Take Japan for instance.  In the early nineties numerous economists and analysts were suggesting the Yen will become the currency of choice after the Japanese binge of US assets in the late eighties and early nineties.  The USD was on the “outs”.  History proved this notion wrong. Not only did Japan not become the currency of choice, but the Yen became the center of what was commonly referred to as the carry trade of choice.  The Japanese economy is only now hinting at an exit of the stagflation that took place during the 1990’s and 2000’s.   

We know what is happening in Europe.  Does the global economic power really want a currency that is mired in incongruous and possibly debilitating political strife, inefficient diplomacy, lack of sufficient job creation, to be the backing of all materials that contribute to global production and growth?  For the time being, NO.

On to China. Yes, the Chinese have grown by leaps and bounds in the last 15 years.  A little known fact, in the year 496 was China had 50% of global GDP.  The Chinese have already surpassed Japan to be the 2nd largest economy.  Even with “slower growth”, 7.3% growth per annum is nothing to gloss over. The problem with China, as every analyst, central banker, and hedge fund manager has commented is the reluctance of the Chinese government to reduce controls of the Yuan.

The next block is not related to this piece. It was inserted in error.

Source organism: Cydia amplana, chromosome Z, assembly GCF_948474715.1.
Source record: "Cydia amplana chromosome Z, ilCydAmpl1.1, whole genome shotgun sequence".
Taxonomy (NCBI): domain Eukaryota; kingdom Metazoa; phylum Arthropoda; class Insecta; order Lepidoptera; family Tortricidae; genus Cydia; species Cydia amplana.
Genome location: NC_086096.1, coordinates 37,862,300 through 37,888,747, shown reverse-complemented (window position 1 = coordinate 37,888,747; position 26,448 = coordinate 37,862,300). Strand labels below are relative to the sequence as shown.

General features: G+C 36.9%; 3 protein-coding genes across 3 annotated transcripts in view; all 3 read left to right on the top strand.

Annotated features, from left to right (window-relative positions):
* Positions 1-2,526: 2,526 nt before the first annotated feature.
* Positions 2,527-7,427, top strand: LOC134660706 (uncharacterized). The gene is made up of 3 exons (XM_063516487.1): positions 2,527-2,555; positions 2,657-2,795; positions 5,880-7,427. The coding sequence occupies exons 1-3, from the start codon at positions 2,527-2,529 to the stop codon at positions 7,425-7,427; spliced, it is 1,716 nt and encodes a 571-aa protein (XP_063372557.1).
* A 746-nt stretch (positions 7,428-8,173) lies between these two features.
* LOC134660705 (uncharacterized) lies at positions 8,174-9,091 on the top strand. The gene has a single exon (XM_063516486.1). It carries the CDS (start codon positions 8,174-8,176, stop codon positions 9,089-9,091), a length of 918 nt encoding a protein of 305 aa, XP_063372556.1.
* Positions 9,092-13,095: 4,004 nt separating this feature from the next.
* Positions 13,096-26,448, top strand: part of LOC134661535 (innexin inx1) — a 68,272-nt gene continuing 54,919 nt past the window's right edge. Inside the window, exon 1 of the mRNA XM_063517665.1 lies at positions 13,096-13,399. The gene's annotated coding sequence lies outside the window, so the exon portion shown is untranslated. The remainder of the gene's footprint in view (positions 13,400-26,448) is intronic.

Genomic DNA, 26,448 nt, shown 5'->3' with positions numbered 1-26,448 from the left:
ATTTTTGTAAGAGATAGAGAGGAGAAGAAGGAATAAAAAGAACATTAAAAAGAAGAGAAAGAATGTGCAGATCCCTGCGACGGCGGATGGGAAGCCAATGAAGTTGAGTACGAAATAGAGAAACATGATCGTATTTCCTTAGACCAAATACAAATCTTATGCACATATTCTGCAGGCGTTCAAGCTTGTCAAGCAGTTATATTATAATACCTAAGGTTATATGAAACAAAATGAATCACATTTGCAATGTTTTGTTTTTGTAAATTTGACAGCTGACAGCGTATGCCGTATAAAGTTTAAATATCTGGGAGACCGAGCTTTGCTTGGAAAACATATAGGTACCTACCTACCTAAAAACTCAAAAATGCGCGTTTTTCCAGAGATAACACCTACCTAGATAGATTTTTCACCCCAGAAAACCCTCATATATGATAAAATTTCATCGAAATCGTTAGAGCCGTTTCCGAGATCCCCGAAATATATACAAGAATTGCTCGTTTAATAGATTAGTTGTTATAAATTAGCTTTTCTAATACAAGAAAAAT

The reason for the control of the currency is the fact that China is a communist regime with capitalist tendencies.  What is the probability that China will see the Western Light and convert to a capitalist democracy?  Clearly, quite low.  Does the G20 feel comfortable in readjusting the entire macro-economic mechanism to step away from the USD as a primary currency?  You know the answer to this answer as well as I do.